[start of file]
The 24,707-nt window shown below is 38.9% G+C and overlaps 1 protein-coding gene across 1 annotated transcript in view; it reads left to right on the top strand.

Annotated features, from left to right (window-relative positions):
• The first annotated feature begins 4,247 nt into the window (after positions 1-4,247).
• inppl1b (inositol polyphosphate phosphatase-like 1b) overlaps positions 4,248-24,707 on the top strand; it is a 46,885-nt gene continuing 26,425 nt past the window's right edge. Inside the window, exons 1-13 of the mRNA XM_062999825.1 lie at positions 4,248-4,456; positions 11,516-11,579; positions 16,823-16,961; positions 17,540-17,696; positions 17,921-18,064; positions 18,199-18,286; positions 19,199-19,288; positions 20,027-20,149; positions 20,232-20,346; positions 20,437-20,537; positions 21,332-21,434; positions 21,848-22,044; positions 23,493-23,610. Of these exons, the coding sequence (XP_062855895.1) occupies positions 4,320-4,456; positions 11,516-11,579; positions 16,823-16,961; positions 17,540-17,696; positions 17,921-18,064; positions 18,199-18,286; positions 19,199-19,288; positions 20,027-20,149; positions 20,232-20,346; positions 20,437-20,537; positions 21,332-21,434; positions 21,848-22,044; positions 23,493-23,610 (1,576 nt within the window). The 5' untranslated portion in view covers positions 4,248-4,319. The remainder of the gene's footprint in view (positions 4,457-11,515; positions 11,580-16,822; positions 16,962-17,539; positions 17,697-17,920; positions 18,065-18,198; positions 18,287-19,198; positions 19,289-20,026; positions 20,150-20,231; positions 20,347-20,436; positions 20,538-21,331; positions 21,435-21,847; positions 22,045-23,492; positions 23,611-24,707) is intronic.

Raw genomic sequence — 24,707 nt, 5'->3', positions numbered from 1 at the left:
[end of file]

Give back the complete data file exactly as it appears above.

The 24,707-nt window shown below is 38.9% G+C and overlaps 1 protein-coding gene across 1 annotated transcript in view; it reads left to right on the top strand.

Annotated features, from left to right (window-relative positions):
• The first annotated feature begins 4,247 nt into the window (after positions 1-4,247).
• inppl1b (inositol polyphosphate phosphatase-like 1b) overlaps positions 4,248-24,707 on the top strand; it is a 46,885-nt gene continuing 26,425 nt past the window's right edge. Inside the window, exons 1-13 of the mRNA XM_062999825.1 lie at positions 4,248-4,456; positions 11,516-11,579; positions 16,823-16,961; positions 17,540-17,696; positions 17,921-18,064; positions 18,199-18,286; positions 19,199-19,288; positions 20,027-20,149; positions 20,232-20,346; positions 20,437-20,537; positions 21,332-21,434; positions 21,848-22,044; positions 23,493-23,610. Of these exons, the coding sequence (XP_062855895.1) occupies positions 4,320-4,456; positions 11,516-11,579; positions 16,823-16,961; positions 17,540-17,696; positions 17,921-18,064; positions 18,199-18,286; positions 19,199-19,288; positions 20,027-20,149; positions 20,232-20,346; positions 20,437-20,537; positions 21,332-21,434; positions 21,848-22,044; positions 23,493-23,610 (1,576 nt within the window). The 5' untranslated portion in view covers positions 4,248-4,319. The remainder of the gene's footprint in view (positions 4,457-11,515; positions 11,580-16,822; positions 16,962-17,539; positions 17,697-17,920; positions 18,065-18,198; positions 18,287-19,198; positions 19,289-20,026; positions 20,150-20,231; positions 20,347-20,436; positions 20,538-21,331; positions 21,435-21,847; positions 22,045-23,492; positions 23,611-24,707) is intronic.

Raw genomic sequence — 24,707 nt, 5'->3', positions numbered from 1 at the left: